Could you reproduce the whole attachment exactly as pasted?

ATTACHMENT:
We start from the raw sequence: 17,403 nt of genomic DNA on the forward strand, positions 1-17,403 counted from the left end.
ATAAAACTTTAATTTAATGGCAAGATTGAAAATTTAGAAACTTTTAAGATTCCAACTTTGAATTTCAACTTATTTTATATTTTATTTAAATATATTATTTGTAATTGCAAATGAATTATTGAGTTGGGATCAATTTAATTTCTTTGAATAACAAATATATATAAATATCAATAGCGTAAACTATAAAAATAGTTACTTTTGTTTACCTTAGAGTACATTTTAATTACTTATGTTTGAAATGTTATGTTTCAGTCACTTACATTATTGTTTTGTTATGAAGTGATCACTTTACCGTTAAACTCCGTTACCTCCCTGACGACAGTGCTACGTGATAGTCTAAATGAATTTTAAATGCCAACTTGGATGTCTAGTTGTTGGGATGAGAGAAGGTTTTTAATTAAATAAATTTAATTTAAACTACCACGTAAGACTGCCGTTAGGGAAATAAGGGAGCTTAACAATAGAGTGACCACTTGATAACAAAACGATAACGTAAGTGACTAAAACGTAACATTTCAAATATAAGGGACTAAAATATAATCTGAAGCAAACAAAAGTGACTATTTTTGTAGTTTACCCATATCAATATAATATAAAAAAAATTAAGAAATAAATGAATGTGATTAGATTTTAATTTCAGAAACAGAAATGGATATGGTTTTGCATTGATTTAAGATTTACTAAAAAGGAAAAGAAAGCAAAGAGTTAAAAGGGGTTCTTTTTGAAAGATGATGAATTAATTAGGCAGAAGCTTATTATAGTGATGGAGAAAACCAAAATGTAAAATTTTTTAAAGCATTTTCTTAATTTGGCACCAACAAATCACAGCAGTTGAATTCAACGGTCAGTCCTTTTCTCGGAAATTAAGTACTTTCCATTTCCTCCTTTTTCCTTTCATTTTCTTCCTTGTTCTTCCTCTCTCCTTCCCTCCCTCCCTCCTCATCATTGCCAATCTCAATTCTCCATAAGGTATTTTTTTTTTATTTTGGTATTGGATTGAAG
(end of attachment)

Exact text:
We start from the raw sequence: 17,403 nt of genomic DNA on the forward strand, positions 1-17,403 counted from the left end.
ATAAAACTTTAATTTAATGGCAAGATTGAAAATTTAGAAACTTTTAAGATTCCAACTTTGAATTTCAACTTATTTTATATTTTATTTAAATATATTATTTGTAATTGCAAATGAATTATTGAGTTGGGATCAATTTAATTTCTTTGAATAACAAATATATATAAATATCAATAGCGTAAACTATAAAAATAGTTACTTTTGTTTACCTTAGAGTACATTTTAATTACTTATGTTTGAAATGTTATGTTTCAGTCACTTACATTATTGTTTTGTTATGAAGTGATCACTTTACCGTTAAACTCCGTTACCTCCCTGACGACAGTGCTACGTGATAGTCTAAATGAATTTTAAATGCCAACTTGGATGTCTAGTTGTTGGGATGAGAGAAGGTTTTTAATTAAATAAATTTAATTTAAACTACCACGTAAGACTGCCGTTAGGGAAATAAGGGAGCTTAACAATAGAGTGACCACTTGATAACAAAACGATAACGTAAGTGACTAAAACGTAACATTTCAAATATAAGGGACTAAAATATAATCTGAAGCAAACAAAAGTGACTATTTTTGTAGTTTACCCATATCAATATAATATAAAAAAAATTAAGAAATAAATGAATGTGATTAGATTTTAATTTCAGAAACAGAAATGGATATGGTTTTGCATTGATTTAAGATTTACTAAAAAGGAAAAGAAAGCAAAGAGTTAAAAGGGGTTCTTTTTGAAAGATGATGAATTAATTAGGCAGAAGCTTATTATAGTGATGGAGAAAACCAAAATGTAAAATTTTTTAAAGCATTTTCTTAATTTGGCACCAACAAATCACAGCAGTTGAATTCAACGGTCAGTCCTTTTCTCGGAAATTAAGTACTTTCCATTTCCTCCTTTTTCCTTTCATTTTCTTCCTTGTTCTTCCTCTCTCCTTCCCTCCCTCCCTCCTCATCATTGCCAATCTCAATTCTCCATAAGGTATTTTTTTTTTATTTTGGTATTGGATTGAAG